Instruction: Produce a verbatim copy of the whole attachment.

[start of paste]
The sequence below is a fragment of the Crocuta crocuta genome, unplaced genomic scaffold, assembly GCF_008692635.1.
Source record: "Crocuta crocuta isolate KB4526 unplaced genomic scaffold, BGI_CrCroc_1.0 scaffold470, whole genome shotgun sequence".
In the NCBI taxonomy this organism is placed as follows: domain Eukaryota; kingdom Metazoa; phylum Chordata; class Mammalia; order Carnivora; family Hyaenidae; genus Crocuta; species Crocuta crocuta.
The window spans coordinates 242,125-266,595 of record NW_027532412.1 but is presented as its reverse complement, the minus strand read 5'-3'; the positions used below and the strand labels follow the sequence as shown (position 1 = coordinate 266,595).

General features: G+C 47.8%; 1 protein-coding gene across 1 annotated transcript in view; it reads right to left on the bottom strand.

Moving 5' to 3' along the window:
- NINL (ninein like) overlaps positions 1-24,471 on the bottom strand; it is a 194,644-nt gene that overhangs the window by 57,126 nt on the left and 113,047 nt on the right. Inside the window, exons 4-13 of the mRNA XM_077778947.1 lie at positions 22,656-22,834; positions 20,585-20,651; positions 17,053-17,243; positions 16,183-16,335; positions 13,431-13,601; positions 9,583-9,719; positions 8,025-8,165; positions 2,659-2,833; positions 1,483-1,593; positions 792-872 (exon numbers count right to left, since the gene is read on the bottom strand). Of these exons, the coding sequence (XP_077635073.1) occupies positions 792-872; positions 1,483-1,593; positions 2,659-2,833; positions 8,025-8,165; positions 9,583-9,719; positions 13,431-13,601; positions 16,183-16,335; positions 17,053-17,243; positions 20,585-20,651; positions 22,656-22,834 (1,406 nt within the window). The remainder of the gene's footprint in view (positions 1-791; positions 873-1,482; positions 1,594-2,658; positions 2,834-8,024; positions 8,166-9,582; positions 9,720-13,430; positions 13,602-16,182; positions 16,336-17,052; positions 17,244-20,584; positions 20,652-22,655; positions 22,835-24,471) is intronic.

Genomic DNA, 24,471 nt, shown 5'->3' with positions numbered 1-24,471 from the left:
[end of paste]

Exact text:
The sequence below is a fragment of the Crocuta crocuta genome, unplaced genomic scaffold, assembly GCF_008692635.1.
Source record: "Crocuta crocuta isolate KB4526 unplaced genomic scaffold, BGI_CrCroc_1.0 scaffold470, whole genome shotgun sequence".
In the NCBI taxonomy this organism is placed as follows: domain Eukaryota; kingdom Metazoa; phylum Chordata; class Mammalia; order Carnivora; family Hyaenidae; genus Crocuta; species Crocuta crocuta.
The window spans coordinates 242,125-266,595 of record NW_027532412.1 but is presented as its reverse complement, the minus strand read 5'-3'; the positions used below and the strand labels follow the sequence as shown (position 1 = coordinate 266,595).

General features: G+C 47.8%; 1 protein-coding gene across 1 annotated transcript in view; it reads right to left on the bottom strand.

Moving 5' to 3' along the window:
- NINL (ninein like) overlaps positions 1-24,471 on the bottom strand; it is a 194,644-nt gene that overhangs the window by 57,126 nt on the left and 113,047 nt on the right. Inside the window, exons 4-13 of the mRNA XM_077778947.1 lie at positions 22,656-22,834; positions 20,585-20,651; positions 17,053-17,243; positions 16,183-16,335; positions 13,431-13,601; positions 9,583-9,719; positions 8,025-8,165; positions 2,659-2,833; positions 1,483-1,593; positions 792-872 (exon numbers count right to left, since the gene is read on the bottom strand). Of these exons, the coding sequence (XP_077635073.1) occupies positions 792-872; positions 1,483-1,593; positions 2,659-2,833; positions 8,025-8,165; positions 9,583-9,719; positions 13,431-13,601; positions 16,183-16,335; positions 17,053-17,243; positions 20,585-20,651; positions 22,656-22,834 (1,406 nt within the window). The remainder of the gene's footprint in view (positions 1-791; positions 873-1,482; positions 1,594-2,658; positions 2,834-8,024; positions 8,166-9,582; positions 9,720-13,430; positions 13,602-16,182; positions 16,336-17,052; positions 17,244-20,584; positions 20,652-22,655; positions 22,835-24,471) is intronic.

Genomic DNA, 24,471 nt, shown 5'->3' with positions numbered 1-24,471 from the left: